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Getting the timing right for a house renovation (Hard brexit & Covid-19)


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I have been granted planning permission and building control for a large house renovation project in the South Belfast area (predicted cost of £100k+). I had been due to put this project out to tender two months ago. I have decided to hold tight to see what happens with prices due to Covid-19. I have spoken to a builder and he informed me material prices have shot up due to Covid-19.

I guess my question is how long should I wait before getting quotes in for my project. I believe Covid-19 material prices will start to normalize as production resumes due to Covid-19 restrictions easing. I guess I want the ending of the furlough scheme to reduce demand from folks wanting to undertake a renovation thus decreasing labour costs with increased competition amongst builders for the little work there will be available.

My main worry is waiting in the hope of labour costs reducing brings in the added uncertainty of a no deal brexit pushing material prices sky high.

There has been people in this forum saying to wait 6 months since the start of lock down and the price of renovations will plummet. I know we are not quite 6 months in but quotes I have heard from people receiving have come in way over budget with no sign of costs decreasing as of yet. I know building costs have more than doubled since 5 years ago for example especially in the Belfast area.

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I would precede with caution in any renovation project. Be aware builders estimates are often very optimistic and they always tend to run into problems that will blow the budget. A neighbour of mine recently finished a two stored extension which was beset with delays and problems, they ended up sacking one builder and getting a completely new one in. The end result is a house where the numbers just don't add up. Initially the house was worth about £170k, the extension was budgeted at £50k but ended up costing nearly £100k, final total cost £270k. Unfortunately the house in it's finished state would go for no more than £215k and that's in the temporarily bouyant market, give it 6 months and it will be worth no more than £180k. Make sure the numbers add up and take into account that building costs always run higher than predicted, plus build times are always longer than expected. Have you considered selling the house and waiting until after furlough ends.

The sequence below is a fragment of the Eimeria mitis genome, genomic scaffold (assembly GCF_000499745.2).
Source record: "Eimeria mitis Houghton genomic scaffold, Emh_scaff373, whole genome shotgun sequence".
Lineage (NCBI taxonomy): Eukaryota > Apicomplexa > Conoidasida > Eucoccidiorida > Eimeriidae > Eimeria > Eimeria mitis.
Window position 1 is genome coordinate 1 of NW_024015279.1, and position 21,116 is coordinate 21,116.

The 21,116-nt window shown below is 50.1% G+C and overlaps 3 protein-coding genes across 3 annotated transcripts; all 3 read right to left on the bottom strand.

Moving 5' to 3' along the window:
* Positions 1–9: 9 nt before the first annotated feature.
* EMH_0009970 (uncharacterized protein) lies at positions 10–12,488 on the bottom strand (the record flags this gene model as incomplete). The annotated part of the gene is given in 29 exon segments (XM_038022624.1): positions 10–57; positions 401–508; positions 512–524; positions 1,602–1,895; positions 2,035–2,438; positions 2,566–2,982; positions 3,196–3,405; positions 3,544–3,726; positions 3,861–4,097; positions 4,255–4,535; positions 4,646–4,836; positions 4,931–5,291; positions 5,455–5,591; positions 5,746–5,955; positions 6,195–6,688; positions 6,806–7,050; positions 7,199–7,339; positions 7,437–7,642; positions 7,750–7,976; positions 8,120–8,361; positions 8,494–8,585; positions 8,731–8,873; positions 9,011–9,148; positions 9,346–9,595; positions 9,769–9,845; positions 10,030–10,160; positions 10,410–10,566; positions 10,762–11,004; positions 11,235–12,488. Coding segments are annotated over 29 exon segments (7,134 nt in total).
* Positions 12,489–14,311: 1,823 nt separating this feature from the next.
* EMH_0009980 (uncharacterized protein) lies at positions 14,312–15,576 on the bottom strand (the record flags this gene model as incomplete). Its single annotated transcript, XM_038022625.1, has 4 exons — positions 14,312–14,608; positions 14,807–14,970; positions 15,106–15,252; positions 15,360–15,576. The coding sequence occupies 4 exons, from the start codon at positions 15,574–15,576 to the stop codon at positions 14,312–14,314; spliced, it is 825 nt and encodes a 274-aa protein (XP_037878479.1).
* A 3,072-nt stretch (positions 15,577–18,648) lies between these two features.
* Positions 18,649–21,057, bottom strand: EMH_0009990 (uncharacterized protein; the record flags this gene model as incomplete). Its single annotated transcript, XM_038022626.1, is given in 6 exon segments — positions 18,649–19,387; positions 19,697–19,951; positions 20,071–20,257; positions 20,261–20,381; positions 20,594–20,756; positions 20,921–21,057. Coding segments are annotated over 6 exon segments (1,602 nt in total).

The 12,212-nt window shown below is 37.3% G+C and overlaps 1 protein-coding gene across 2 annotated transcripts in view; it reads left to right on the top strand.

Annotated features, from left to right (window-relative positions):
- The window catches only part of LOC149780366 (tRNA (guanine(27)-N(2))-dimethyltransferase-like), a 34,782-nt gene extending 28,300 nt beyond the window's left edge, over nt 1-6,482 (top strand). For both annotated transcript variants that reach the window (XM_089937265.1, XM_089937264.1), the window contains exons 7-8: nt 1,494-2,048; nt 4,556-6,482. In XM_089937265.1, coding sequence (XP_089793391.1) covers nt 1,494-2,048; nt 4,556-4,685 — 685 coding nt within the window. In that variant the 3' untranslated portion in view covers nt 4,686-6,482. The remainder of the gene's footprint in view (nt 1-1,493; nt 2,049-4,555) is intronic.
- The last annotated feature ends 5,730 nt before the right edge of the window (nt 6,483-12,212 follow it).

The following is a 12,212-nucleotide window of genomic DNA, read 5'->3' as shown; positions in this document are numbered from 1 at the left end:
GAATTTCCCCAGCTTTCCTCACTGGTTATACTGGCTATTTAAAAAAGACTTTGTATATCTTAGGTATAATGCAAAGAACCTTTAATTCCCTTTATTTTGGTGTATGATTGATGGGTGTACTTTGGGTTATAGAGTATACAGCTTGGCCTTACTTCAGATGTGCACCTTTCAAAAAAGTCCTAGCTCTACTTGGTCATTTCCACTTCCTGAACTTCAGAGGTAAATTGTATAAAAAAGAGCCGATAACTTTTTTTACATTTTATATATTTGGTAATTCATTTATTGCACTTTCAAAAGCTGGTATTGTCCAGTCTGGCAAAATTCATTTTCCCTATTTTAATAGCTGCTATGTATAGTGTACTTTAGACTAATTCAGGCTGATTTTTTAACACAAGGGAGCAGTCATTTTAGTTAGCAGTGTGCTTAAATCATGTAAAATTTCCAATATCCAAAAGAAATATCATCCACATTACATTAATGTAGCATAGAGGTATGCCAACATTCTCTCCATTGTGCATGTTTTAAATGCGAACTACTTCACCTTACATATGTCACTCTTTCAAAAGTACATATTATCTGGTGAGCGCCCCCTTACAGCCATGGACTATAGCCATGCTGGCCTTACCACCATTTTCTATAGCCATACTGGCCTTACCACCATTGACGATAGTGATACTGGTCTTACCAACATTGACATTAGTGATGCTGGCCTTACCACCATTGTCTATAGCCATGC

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22 hours ago, astrid said:

I would precede with caution in any renovation project. Be aware builders estimates are often very optimistic and they always tend to run into problems that will blow the budget. A neighbour of mine recently finished a two stored extension which was beset with delays and problems, they ended up sacking one builder and getting a completely new one in. The end result is a house where the numbers just don't add up. Initially the house was worth about £170k, the extension was budgeted at £50k but ended up costing nearly £100k, final total cost £270k. Unfortunately the house in it's finished state would go for no more than £215k and that's in the temporarily bouyant market, give it 6 months and it will be worth no more than £180k. Make sure the numbers add up and take into account that building costs always run higher than predicted, plus build times are always longer than expected. Have you considered selling the house and waiting until after furlough ends.

 

I know I will lose money on the house after the renovation but it will be my forever home. I like the street and I fear if I sell I might not get back on the street soon enough.

I had considered getting the architect to project manage the build to hopefully help keep costs under control. Though they do charge 10% plus VAT based on the build costs. I have read you can get the contractor to project manage but they jack up the price to allow for project management.

I was speaking to a gas installer and they told me they are currently busier than ever and advised me to start as soon as possible. They said people in NI will not be going on as many holidays this year and that will continue for a good few years. This means they have more disposable income to spend on renovations.

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On 12/07/2020 at 19:14, Ni_Buyer said:

I know I will lose money on the house after the renovation but it will be my forever home. I like the street and I fear if I sell I might not get back on the street soon enough.

Good on you. Make it your home and enjoy it; if it doesn't make sense to the 'market'  but makes sense to you: it makes sense.

(Not meaning to take anything away from Astrid's valid points about caution - which would certainly apply if the value of the house been more relevant to you).
 

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  • 415 Brexit, House prices and Summer 2020

    1. 1. Including the effects Brexit, where do you think average UK house prices will be relative to now in June 2020?


      • down 5% +
      • down 2.5%
      • Even
      • up 2.5%
      • up 5%



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